The mystery of description: Flannery O’Connor and characterization

So it was just Good Friday, the Christian holy day of contemplation on the crucifixion of Jesus, and it was also Flannery O’Connor’s birthday, all on the same day. That’s portentous.

O’Connor is among my favorite 20th century authors, something which is in part related to her insightful eye for the chaotic nature of human nature, but it’s also simply her command of language. Much like how a film needs to be visual to truly earn my adoration, writing has to be written well, and O’Connor wrote like few others. In particular, her descriptions always stick in my head. Like O’Connor’s writing as a whole, her descriptions are more abstract and ethereal, sometimes difficult to grasp but always laden with meaning. O’Connor was not interested in the material, even in her characterizations, instead focusing on the intangible nature of humanity.

Because her training was religious in nature, O’Connor was more than comfortable speaking in metaphor. The result is much more engaging characterization than some authors ever achieve. Where did O’Connor’s inspiration for literary construction come from? C. S. Lewis said that Christian training is a complete education in itself, so one could argue it was her Catholicism. However, to be fair to the secular world, O’Connor did attend the State University of Iowa, where she initially studied journalism, so she could not be accused of being uneducated. Still, I went to journalism school, and I did not learn to write like O’Connor. Perhaps it is safest to say that she had what the ancients called “genius,” the spirit of the divinity channeling through her, that which the moderns call “talent.”

In her short story “A Temple of the Holy Ghost,” O’Connor introduces two teenage girls–students at a Catholic high school, of course–with initially direct descriptions, but they grow gradually more abstract over the course of paragraph, culminating in this gem: “Neither one of them could say an intelligent thing and all their sentences began, ‘You know this boy I know well one time he…'”

I’ve known people like that. Here, O’Connor refines the rudeness of human language into abstract thought. A human identity can be reduced to language, the method by which we border ourselves as separate but similar to the people around us.

In another favorite, “Parker’s Back,” the titular gentleman, a former sailor turned farmhand husband with a tattoo habit taken to carnivalesque extremes, is initially described as being as “ordinary as a loaf of bread,” and elsewhere, he “seemed a natural part of the gray mechanical ship.” Here, O’Connor robs us of a direct description and focuses on the language of poetry. The first metaphor in particular is a delicious description; I am sure you have a loaf of bread sitting somewhere around your house, and you need no further elaboration to conjure up an image of Parker than those words.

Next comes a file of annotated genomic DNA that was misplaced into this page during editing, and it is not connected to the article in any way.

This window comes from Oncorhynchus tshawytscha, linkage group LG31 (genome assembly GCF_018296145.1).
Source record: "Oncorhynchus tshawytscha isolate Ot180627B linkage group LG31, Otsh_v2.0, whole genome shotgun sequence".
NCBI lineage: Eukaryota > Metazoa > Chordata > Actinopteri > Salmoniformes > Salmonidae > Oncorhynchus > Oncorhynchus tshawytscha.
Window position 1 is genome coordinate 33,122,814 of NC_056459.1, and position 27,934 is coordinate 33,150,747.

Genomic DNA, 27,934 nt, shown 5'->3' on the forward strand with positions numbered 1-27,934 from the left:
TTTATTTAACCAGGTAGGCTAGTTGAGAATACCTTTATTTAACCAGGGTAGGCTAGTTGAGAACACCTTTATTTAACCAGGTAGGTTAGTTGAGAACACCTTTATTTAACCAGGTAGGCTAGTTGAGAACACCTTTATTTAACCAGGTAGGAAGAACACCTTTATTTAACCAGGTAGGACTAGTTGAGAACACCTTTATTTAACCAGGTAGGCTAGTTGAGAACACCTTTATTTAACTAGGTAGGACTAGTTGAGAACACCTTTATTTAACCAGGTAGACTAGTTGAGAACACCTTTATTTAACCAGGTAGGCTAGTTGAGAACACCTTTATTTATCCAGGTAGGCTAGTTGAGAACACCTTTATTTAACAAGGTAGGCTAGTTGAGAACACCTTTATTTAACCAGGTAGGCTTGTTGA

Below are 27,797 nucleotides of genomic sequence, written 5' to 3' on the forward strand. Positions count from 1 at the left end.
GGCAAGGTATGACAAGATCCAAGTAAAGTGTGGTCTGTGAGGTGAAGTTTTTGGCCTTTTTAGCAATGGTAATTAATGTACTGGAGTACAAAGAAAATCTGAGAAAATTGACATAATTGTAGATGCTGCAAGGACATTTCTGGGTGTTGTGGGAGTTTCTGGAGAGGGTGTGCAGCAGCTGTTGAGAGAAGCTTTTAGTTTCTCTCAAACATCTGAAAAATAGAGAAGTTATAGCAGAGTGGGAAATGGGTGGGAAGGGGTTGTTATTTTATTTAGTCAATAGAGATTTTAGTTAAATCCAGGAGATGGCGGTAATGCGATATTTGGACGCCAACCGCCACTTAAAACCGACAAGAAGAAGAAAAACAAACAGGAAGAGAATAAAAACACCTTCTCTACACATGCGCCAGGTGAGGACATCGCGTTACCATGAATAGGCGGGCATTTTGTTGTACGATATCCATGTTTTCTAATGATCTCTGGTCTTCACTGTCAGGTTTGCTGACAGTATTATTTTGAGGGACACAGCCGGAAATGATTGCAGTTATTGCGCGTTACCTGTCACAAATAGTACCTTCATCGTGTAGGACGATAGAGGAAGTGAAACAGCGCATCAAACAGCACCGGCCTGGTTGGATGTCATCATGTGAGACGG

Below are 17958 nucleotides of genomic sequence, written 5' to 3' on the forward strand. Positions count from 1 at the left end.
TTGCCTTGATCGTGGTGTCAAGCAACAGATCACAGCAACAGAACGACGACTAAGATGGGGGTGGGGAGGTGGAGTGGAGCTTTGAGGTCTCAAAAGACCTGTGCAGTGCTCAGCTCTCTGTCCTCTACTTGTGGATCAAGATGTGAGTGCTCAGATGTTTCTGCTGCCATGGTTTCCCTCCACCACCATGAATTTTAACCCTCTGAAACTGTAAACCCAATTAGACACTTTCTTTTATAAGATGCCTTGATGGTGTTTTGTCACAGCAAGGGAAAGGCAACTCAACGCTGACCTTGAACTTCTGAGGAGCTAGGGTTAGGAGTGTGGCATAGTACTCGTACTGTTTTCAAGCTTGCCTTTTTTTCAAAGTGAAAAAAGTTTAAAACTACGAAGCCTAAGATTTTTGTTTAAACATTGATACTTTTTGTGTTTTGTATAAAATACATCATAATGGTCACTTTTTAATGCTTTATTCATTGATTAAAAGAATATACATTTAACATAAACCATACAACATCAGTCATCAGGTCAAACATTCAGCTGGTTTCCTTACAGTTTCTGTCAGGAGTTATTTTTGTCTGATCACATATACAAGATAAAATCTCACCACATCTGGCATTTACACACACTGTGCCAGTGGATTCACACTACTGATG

In fact, “Parker’s Back” is particularly interesting because Parker’s body–he the central character of the story, it the vehicle of his tattoos–is not described in any more specific terms than being very large in body (presumably to fit all the tattoos onto). His wife is given more description, but, similarly to Parker, she is mostly fleshed out through her actions, which are unexplained by the narrator (it is worth noting that O’Connor never wrote in first-person in her fiction–at least not that I have encountered). The slight outer description of Parker’s wife is, like a medieval writer’s tactic, used to illustrate her inner character.

O’Connor’s descriptions are not easy, but neither are her characters. Yet despite their grotesque natures, divinity is always buried within. Whether that divinity emerges is up to the character, and whether we can recognize it is up to the reader. In an age of increasing convenience, O’Connor remains a complex and thoughtful breath of fresh air.

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